Feature – Suzanne Farrell Ballet’s Final Performances in Washington

Natalia Magnicaballi in <I>Tzigane</I>.<br />© Paul Kolnik. (Click image for larger version)
Natalia Magnicaballi in Tzigane.
© Paul Kolnik. (Click image for larger version)

Company website @ www.kennedy-center.org/sfb

Forever Balanchine: Farewell Performances
7 – 9 December 2017
Kennedy Center Opera House

Full Details and Booking

This season The Suzanne Farrell Ballet is bidding farewell to its audiences with final performances at the Kennedy Center Opera House, December 7-9. There will be two programs, each featuring a selection of George Balanchine’s choreographic gems, including Serenade, Chaconne, Gounod Symphony, Meditation and Tzigane. Each of these ballets holds a unique place in the Balanchine canon and carries a special meaning for the company’s artistic director Suzanne Farrell – the legendary American ballerina, Balanchine’s most celebrated muse and a champion of his legacy.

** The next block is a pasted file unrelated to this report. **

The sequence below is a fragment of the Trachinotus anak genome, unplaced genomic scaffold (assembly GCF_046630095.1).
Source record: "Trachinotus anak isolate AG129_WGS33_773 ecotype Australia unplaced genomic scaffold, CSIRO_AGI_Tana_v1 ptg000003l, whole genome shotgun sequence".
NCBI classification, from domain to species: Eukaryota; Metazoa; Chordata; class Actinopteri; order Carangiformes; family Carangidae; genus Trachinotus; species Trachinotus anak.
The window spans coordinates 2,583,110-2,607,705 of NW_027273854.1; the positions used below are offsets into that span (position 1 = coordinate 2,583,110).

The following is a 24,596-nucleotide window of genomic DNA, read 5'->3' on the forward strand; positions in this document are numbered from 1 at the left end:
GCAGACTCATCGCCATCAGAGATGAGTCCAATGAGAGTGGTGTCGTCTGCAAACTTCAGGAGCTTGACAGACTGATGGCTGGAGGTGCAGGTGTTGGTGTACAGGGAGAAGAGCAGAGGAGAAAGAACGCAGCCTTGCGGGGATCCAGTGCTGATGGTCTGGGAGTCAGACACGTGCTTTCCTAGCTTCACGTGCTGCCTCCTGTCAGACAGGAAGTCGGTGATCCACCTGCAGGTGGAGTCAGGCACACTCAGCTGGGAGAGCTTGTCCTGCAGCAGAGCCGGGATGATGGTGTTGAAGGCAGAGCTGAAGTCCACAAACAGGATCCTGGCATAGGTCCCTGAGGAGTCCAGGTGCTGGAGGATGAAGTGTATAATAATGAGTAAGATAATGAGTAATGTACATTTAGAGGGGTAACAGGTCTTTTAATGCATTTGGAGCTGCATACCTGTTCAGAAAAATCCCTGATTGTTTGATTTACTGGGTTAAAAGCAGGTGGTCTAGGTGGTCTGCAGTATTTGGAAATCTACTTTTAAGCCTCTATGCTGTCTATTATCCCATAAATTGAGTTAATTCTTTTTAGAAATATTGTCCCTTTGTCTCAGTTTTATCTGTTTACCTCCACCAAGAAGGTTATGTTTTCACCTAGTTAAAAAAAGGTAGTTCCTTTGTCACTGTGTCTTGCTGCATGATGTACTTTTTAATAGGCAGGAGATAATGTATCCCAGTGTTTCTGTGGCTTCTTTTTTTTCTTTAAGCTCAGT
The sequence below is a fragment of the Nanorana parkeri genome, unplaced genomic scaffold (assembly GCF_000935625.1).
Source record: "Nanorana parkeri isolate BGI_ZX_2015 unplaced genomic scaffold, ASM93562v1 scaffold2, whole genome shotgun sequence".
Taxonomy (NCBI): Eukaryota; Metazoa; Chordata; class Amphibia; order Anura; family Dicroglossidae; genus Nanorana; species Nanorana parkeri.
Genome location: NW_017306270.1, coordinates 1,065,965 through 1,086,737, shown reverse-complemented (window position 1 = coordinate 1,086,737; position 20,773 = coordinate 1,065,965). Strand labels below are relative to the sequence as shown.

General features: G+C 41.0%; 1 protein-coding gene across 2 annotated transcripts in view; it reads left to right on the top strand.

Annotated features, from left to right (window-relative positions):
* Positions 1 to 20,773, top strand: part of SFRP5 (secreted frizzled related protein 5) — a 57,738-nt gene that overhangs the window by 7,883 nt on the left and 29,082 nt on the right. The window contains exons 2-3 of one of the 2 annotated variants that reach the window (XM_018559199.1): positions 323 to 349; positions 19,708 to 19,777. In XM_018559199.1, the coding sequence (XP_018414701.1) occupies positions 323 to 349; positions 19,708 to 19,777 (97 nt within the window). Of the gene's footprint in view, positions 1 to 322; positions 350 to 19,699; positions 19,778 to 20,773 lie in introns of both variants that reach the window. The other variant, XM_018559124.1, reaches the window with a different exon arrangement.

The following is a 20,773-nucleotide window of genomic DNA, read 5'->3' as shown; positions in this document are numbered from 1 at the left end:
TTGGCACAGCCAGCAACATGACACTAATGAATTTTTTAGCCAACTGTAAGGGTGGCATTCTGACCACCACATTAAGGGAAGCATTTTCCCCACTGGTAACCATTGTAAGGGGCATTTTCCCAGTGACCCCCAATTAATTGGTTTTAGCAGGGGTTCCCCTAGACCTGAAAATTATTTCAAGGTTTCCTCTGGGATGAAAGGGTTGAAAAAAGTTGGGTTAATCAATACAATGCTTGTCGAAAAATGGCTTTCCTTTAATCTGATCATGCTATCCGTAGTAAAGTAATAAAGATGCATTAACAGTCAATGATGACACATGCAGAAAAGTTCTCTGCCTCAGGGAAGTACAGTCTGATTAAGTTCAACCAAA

Founded 16 years ago and sponsored by the Kennedy Center, the Suzanne Farrell Ballet has firmly established itself as an important exponent of Balanchine choreography and acquired a loyal and dedicated fan base. The company’s annual performances have become a highly anticipated and cherished event of the Washington area’s ballet season. Over the years, the Farrell Ballet has built an impressive repertory which included not only Balanchine’s masterpieces but also a unique collection of his “lost” or forgotten ballets. Thanks to Farrell’s “Balanchine Preservation Initiative,” the Washington audience has had the rare opportunity to see numerous works of the great ballet master that hadn’t been performed for many decades.

Suzanne Farrell.© Paul Kolnik. (Click image for larger version)
Suzanne Farrell.
© Paul Kolnik. (Click image for larger version)